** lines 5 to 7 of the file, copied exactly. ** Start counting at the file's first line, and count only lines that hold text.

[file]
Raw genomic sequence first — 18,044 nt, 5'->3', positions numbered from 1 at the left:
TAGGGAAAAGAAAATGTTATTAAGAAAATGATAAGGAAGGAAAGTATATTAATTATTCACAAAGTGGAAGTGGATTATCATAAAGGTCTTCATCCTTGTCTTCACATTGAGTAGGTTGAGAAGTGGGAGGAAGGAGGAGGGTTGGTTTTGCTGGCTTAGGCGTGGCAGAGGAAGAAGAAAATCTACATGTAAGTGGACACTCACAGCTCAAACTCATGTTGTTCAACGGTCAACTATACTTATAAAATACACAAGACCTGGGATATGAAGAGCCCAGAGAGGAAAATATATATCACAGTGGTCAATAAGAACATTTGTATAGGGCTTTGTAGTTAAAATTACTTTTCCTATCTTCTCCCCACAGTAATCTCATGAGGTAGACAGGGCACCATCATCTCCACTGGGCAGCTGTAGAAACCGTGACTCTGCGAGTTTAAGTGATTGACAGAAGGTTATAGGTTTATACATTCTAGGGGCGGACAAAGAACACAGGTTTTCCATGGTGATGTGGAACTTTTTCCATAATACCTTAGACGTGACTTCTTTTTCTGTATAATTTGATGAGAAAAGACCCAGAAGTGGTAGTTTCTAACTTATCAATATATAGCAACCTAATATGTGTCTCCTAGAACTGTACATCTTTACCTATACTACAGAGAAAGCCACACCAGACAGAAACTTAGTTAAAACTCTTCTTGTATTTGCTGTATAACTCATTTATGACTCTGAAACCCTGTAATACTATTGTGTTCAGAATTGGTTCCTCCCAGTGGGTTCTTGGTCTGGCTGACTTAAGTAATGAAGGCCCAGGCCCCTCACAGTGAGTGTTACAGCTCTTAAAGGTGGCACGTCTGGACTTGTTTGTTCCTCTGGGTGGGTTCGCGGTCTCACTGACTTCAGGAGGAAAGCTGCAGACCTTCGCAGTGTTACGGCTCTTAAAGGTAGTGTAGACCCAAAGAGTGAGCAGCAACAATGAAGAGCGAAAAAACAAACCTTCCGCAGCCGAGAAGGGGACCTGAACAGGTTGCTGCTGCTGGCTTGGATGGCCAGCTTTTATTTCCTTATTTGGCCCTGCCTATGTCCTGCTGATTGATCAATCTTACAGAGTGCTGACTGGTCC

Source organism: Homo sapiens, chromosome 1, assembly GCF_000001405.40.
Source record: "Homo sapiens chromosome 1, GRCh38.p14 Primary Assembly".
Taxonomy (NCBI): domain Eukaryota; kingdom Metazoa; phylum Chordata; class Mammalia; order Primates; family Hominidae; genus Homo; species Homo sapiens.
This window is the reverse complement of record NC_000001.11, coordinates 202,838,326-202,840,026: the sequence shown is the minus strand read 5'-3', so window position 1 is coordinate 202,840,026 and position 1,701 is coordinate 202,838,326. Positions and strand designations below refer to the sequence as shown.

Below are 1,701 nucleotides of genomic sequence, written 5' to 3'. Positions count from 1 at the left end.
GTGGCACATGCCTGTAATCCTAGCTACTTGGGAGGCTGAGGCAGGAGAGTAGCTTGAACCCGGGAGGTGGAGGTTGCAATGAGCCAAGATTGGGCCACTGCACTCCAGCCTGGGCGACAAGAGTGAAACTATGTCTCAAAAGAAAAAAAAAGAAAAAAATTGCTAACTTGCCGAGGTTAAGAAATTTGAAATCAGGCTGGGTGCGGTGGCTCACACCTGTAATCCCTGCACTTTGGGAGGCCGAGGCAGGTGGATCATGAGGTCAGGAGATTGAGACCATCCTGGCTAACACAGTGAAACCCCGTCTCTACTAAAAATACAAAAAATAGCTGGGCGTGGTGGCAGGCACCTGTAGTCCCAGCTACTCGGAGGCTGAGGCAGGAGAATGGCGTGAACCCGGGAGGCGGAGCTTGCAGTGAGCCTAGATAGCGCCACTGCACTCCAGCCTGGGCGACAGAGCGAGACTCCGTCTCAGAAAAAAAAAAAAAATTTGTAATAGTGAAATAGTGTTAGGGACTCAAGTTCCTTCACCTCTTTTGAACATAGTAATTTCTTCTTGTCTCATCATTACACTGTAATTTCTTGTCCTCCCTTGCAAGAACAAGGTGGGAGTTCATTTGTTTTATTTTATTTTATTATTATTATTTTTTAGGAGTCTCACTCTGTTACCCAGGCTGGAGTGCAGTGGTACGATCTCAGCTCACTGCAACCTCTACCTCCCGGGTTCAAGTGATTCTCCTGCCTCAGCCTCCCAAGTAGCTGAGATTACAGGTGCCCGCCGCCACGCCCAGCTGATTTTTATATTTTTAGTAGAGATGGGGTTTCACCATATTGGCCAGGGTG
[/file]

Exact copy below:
Taxonomy (NCBI): domain Eukaryota; kingdom Metazoa; phylum Chordata; class Mammalia; order Primates; family Hominidae; genus Homo; species Homo sapiens.
This window is the reverse complement of record NC_000001.11, coordinates 202,838,326-202,840,026: the sequence shown is the minus strand read 5'-3', so window position 1 is coordinate 202,840,026 and position 1,701 is coordinate 202,838,326. Positions and strand designations below refer to the sequence as shown.

Below are 1,701 nucleotides of genomic sequence, written 5' to 3'. Positions count from 1 at the left end.